While I’m away, here’s a post in the spirit of the “basic concepts in science” thingee that’s been floating around ScienceBlogs.
I received an email about a recent post that asked why pesticide resistance in insects isn’t an instance of artificial selection as opposed to natural selection. The difference between artificial selection and natural selection isn’t that the selective agent (e.g., pesticides) is a result of human activity. The difference is in what determines what is the ‘fittest’: a person’s decision as to what traits are preferable, or differential survival and reproduction. Artificial selection occurs when organisms with a certain trait or traits, such as looking like a Pomeranian, are chosen and allowed to survive and to reproduce. The ‘fitness criterion’ involved isn’t survival and reproduction: it’s the judgement of the human running the experiment that defines what is the most fit (I don’t think Pomeranians in the wild would be very fit, but rather, a yummy snack for some nasty carnivore).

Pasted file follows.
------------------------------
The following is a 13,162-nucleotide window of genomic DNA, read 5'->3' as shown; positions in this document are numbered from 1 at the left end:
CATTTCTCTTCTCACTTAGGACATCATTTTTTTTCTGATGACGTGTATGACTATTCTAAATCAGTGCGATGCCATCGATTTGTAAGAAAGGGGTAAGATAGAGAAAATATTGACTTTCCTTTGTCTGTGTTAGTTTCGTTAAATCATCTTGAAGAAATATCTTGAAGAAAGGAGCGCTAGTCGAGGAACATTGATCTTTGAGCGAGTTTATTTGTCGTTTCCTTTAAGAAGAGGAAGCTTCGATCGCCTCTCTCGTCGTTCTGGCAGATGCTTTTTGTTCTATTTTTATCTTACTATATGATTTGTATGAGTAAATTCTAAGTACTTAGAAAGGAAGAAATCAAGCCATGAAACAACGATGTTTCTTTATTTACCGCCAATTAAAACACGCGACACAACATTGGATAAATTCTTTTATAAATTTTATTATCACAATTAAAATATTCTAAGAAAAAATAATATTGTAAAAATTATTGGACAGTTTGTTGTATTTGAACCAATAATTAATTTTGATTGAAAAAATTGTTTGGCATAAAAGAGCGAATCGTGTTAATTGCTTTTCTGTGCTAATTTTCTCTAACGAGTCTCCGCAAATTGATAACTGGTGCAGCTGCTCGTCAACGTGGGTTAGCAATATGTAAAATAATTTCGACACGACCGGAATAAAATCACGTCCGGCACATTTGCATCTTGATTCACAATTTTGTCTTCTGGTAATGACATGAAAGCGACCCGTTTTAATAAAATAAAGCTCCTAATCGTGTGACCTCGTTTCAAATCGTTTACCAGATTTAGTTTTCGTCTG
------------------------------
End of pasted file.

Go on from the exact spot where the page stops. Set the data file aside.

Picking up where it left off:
In the case of pesticide resistance, farmers who use pesticides aren’t intentionally breeding those individuals that happen to be resistant to the pesticide (in fact, they’re trying to kill all of the pests). While the selective pressure, pesticides, is of human-origin, which insects survive and reproduce is not based on an artificial criterion (e.g., I like bugs with red wings), so this is natural selection.